Today, the quantum computer is on the rise with its amazing work power and a quantum advantage known as “Qubits” that allows it to solve problems that no classical computer ever can. In principle, a quantum computer with 300 qubits fully devoted to computation (no error correction) could perform more calculations in a single instant than atoms in the visible universe.
Albuquerque-based Sandia National Laboratories has come up with a faster, more accurate benchmark suite for quantum computers, called a mirror circuit – which first performs the calculations and then reverses them.
The limitations of present benchmarking methods:
According to scientists at Sandia National Laboratories, it is difficult to predict a quantum processor’s potential. The current benchmarking programs do not scale well to quantum computers with many qubits. Moreover, they claim that existing quantum benchmarks aren’t flexible enough to provide an accurate view of processor capabilities across a wide range of potential applications.
A new benchmark for quantum computing: the mirror circuit
Timothy Proctor, rescarcher at Sandia National Laboratories, USA, and his colleagues have created circuit mirroring to create benchmarks for quantum computers in a recently published study. The “mirror circuits” method turns any quantum program into an ensemble of closely related benchmark programs, which perform a set of calculations and reverse it.
Performing each mirror circuit is as difficult as executing the quantum program on which they are based. However, mirror circuits have simple, predictable outcomes in contrast to many quantum programs. Consequently, mirror circuits can be used to verify the capabilities of quantum processors by running benchmarks similar to quantum programs the computers may run. They created two benchmark programs using circuit mirroring—one that runs quantum processors through randomised sequences of operations, and the other that uses highly structured procedures.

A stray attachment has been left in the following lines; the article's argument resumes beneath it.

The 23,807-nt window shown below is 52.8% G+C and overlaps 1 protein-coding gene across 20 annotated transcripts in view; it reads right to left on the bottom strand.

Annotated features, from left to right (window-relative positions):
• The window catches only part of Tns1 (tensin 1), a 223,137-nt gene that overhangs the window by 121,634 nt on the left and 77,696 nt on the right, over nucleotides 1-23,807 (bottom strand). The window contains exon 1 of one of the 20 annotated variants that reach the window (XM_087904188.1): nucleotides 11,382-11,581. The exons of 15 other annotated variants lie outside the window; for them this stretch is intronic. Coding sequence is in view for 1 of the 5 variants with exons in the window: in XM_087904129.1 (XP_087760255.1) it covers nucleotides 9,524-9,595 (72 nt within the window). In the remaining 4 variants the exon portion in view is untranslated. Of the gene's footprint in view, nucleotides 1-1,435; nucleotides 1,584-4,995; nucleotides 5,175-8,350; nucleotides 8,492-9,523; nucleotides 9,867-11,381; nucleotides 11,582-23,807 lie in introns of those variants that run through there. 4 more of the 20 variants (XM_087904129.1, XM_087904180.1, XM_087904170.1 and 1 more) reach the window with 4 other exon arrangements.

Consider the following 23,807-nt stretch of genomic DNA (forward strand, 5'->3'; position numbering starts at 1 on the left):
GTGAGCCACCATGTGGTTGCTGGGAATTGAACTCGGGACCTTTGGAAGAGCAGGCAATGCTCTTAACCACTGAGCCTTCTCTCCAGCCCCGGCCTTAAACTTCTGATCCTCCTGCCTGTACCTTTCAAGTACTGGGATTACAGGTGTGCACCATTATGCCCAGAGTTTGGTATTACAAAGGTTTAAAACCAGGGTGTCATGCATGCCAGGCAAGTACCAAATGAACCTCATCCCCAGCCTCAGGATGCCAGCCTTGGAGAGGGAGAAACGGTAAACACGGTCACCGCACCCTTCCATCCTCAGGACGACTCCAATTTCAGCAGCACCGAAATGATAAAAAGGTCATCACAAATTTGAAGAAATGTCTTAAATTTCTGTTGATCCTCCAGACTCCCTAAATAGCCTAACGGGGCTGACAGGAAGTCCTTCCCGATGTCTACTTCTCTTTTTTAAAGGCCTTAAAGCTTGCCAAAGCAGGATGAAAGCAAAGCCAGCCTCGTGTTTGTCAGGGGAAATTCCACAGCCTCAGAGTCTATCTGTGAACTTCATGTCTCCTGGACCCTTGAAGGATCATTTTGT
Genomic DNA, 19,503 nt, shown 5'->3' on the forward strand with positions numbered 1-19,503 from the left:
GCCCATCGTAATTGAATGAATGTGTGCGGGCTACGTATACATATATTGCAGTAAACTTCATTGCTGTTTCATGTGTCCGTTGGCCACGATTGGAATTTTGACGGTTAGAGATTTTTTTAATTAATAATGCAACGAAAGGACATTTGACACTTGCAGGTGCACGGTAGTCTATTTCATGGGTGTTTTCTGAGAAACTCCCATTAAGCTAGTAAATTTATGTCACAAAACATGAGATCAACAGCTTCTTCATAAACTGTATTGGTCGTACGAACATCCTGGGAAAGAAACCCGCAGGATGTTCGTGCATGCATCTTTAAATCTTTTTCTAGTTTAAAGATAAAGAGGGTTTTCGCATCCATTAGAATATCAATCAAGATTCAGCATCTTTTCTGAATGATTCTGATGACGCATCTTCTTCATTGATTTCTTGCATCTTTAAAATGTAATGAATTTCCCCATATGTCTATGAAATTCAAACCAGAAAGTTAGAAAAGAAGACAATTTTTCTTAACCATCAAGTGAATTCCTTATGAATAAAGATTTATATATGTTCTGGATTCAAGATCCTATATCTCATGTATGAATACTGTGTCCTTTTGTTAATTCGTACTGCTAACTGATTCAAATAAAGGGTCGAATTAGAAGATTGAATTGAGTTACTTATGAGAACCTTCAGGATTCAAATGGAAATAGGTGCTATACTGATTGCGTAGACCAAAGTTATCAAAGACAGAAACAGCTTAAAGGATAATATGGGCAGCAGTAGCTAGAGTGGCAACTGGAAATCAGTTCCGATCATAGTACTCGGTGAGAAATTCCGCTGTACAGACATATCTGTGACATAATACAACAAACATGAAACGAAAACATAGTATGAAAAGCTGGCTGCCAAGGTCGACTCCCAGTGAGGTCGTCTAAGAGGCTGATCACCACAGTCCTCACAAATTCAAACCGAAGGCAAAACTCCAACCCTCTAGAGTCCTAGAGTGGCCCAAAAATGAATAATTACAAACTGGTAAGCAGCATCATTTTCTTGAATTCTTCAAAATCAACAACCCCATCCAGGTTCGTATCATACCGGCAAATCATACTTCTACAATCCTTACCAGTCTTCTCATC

Currently, quantum benchmarking relies mostly on randomised programs. However, in Proctor’s opinion, randomised benchmarks are not as helpful as the more structured programs used by quantum computers to implement quantum algorithms.
According to Proctor and his colleagues, whether or not quantum computers performed well on randomised mirror circuits did not predict how well they would perform on more orderly mirror circuits. This is because its mirror circuit structure heavily influences a quantum processor’s performance, while other conventional processors show little evidence of this relationship.
Benchmarks employing the reversal technique used in mirror circuits may fail to detect many key errors. To ensure that the new benchmarks are sensitive to all errors, Proctor inserted a random element between a forward and reversed circuit, the two main components of a mirror circuit.
Competitors of the mirror circuit:
Circuit mirroring competes with several quantum benchmarking methods, such as cycle benchmarking developed by theoretical physicist Joseph Emerson at the University of Waterloo in Canada.
According to Joseph Emerson, head of the quantum strategy at Keysight Technologies, cycle benchmarking is better suited for understanding the performance of applications—it is a scalable method for benchmarking the performance of quantum hardware tailored to specific algorithms and applications.
The difference between cycle benchmarking and circuit mirroring is that cycle benchmarking measures error rates on a set of quantum gates. These gates are the quantum version of conventional computer logic gates used for computations. In contrast, circuit mirroring measures a quantum computer’s performance on a complete computation. Thus, Proctor suggests they are fundamentally different tools.
“Theoretically, circuit mirroring can be combined with other benchmarks, such as quantum volume, to generate scalable versions of these yardsticks, which I think will be very exciting to the community,” said Proctor.